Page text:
How I Made $7,000 A Month as a Nurse


DISCLAIMER: If you’re reading this article and you’re a new graduate, unfortunately… this article is not for you.. JUST YET! You will need at least 2 years of experience to get this done.

It is known by the public that nurses are well-paid and I truly believe that the demands of the nursing profession would justify the reasoning behind that. It is safe to say that those who became nurses are truly passionate in taking care of others. It is a form of service that embodies the idea of caring for someone. I know plenty of nurses that would say how emotionally rewarding it is to have had made a difference in someone’s life at the end of a shift.

But nursing can be financially rewarding too!

We cannot deny the fact that nurses do get paid well! Nursing is so physically and emotionally demanding that seeing that paycheck every two weeks makes the profession much more bearable and rewarding. And… getting paid to doing what you love to do is always the goal.

So how’d I do it?

Well hard work and determination is key.

I definitely would not recommend implementing what I did to make this amount of money if you get easily burned out from the physical and emotional demands of nursing. Take my recommendations lightly and listen to your body. Only you can determine what you’re able to do.

Let’s Begin!

Please note that the figures below are estimated. I no longer have access to show my income reports and the math varied according to my 401k, taxes, etc.

  1. Have a full-time position as a Bedside Nurse at a Hospital

Let me elaborate more. Starting at a hospital was my main goal. If you read my other articles, you’ll know that nursing homes or acute rehabs was not the place for me… no offense. As a nurse at a hospital, I definitely had my eyes set of climbing the ladder into leadership. I paid my dues and learned as much as I could as a bedside nurse. Then when the opportunity opened, I applied to be one of the unit’s Supervisors. With incorporating evening and weekend differentials, extra shifts, bonuses, I ended up making $37-40/hr.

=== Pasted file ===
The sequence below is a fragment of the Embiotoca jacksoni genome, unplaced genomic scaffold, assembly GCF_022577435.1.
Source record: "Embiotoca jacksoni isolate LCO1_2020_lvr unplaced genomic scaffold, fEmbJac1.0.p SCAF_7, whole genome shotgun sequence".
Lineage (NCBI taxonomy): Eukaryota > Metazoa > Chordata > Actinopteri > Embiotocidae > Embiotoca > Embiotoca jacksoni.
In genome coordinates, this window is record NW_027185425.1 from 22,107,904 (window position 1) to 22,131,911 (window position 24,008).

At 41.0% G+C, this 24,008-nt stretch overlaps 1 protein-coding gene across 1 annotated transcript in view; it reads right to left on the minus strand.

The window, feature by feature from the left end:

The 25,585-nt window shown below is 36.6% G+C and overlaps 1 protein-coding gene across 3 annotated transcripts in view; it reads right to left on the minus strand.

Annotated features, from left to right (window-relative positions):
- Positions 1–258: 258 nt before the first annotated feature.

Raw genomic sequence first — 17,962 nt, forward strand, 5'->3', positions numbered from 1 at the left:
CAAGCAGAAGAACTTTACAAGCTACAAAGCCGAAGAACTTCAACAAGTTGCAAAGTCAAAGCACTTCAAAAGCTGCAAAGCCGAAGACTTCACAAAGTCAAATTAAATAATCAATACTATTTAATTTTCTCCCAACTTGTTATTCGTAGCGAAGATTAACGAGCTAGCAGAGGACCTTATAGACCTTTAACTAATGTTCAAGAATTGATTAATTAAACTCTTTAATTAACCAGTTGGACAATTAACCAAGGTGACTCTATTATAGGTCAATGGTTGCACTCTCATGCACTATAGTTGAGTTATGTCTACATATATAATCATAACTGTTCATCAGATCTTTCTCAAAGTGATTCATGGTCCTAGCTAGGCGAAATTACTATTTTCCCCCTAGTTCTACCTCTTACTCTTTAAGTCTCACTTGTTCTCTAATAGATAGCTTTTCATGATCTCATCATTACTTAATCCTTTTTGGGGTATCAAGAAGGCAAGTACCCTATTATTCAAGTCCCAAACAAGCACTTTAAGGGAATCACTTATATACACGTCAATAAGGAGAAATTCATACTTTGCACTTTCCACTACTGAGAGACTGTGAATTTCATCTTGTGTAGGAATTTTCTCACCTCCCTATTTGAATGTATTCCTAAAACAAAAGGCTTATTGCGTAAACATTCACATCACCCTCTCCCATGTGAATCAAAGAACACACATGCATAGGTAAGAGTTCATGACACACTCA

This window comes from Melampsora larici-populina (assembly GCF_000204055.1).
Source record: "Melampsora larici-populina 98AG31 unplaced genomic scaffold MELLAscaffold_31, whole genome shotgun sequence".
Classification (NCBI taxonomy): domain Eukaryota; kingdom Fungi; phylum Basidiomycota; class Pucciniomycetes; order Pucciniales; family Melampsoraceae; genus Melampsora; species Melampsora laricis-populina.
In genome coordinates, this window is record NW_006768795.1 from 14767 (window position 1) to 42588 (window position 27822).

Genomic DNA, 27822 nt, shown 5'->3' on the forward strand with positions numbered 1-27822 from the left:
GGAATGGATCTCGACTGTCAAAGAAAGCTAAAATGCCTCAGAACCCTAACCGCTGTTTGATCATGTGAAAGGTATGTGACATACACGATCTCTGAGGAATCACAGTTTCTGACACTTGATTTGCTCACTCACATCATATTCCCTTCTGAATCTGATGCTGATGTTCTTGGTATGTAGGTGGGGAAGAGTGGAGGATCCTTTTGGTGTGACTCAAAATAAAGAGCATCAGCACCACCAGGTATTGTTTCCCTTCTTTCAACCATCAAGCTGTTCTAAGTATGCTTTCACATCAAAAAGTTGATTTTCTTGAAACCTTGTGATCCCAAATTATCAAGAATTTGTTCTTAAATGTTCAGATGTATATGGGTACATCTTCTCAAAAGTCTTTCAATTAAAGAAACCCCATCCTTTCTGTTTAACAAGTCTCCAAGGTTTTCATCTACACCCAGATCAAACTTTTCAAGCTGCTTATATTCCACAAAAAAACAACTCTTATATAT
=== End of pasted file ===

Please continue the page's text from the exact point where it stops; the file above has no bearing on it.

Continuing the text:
Estimated at about $1,864 per pay period (highest: est. $2,200)/Monthly: $3,728

2. Applied for a PRN job

Once you reach 2 years of med-surg nursing, you can literally apply to any job you like. You’ll be a hot commodity! I applied to a different hospital to work as PRN on a ortho/surg unit. The pros to this job was that I was able to work the days that I wanted to pick up and they had 8 hour shifts. With incorporating differentials for the evening and weekends, I ended up making $47-52/hr. My days would vary so I would pick up four 8-12 hour shifts on my days off from my full-time job.

Note: If I had applied for a float pool PRN, my rate range would have been between $55-59/hr.

Estimated at about $1,536-$1,955 per pay period (highest: $1,955)/Monthly: $3,910

3. Nurse Blog


My blog was at its peak during this time, but I am no where NEAR compared to the bloggers out there in the world. Don’t make fun of me! Just want to be as honest as possible when showing a lifetime’s worth of income report. I have a lot of plans for the blog, but I sure hope that the figures will get better and much more bearable.

Blogging is surely a passion for me. Blogging about nursing is a plus. I love being able to coach and provide resources for nursing students and new grads who are currently moving into the world of nursing.

Recently, these numbers have dropped significantly because I haven’t been able to blog as much. I plan to make changes so that I can start blogging on a regular basis.

TOTAL: $7,638

Did not include the blog’s income in this figure.

Hope this gave you all some insight of what your nursing income could potentially look like. I hope that this also encourages you to look into different avenues to get a good source on nursing income. This is the pure beauty of nursing… there are endless opportunities to grow and prosper!

Happy Nursing!